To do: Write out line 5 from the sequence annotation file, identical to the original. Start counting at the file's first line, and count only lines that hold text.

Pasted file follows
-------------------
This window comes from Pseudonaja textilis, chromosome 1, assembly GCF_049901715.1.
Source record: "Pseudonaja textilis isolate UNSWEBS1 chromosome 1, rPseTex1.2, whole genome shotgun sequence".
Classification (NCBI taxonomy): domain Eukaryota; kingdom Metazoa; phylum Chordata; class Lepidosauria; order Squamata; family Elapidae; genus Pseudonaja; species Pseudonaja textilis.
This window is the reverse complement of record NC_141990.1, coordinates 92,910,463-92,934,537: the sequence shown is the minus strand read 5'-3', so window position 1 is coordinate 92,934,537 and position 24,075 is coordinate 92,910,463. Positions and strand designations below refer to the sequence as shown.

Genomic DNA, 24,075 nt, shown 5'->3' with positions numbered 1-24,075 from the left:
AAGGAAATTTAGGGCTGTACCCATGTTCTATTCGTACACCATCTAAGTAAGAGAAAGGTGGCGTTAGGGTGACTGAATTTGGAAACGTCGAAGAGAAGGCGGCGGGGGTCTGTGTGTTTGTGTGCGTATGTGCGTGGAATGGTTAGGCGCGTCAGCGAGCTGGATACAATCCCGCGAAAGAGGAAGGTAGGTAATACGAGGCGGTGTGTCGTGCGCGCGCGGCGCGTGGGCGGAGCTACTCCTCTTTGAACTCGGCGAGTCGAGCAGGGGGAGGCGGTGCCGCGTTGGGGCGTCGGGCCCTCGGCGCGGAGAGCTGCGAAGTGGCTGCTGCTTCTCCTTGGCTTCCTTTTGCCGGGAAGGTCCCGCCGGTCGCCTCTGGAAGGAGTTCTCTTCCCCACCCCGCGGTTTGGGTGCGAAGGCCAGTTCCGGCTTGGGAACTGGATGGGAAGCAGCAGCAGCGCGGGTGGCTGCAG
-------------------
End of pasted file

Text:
Genomic DNA, 24,075 nt, shown 5'->3' with positions numbered 1-24,075 from the left: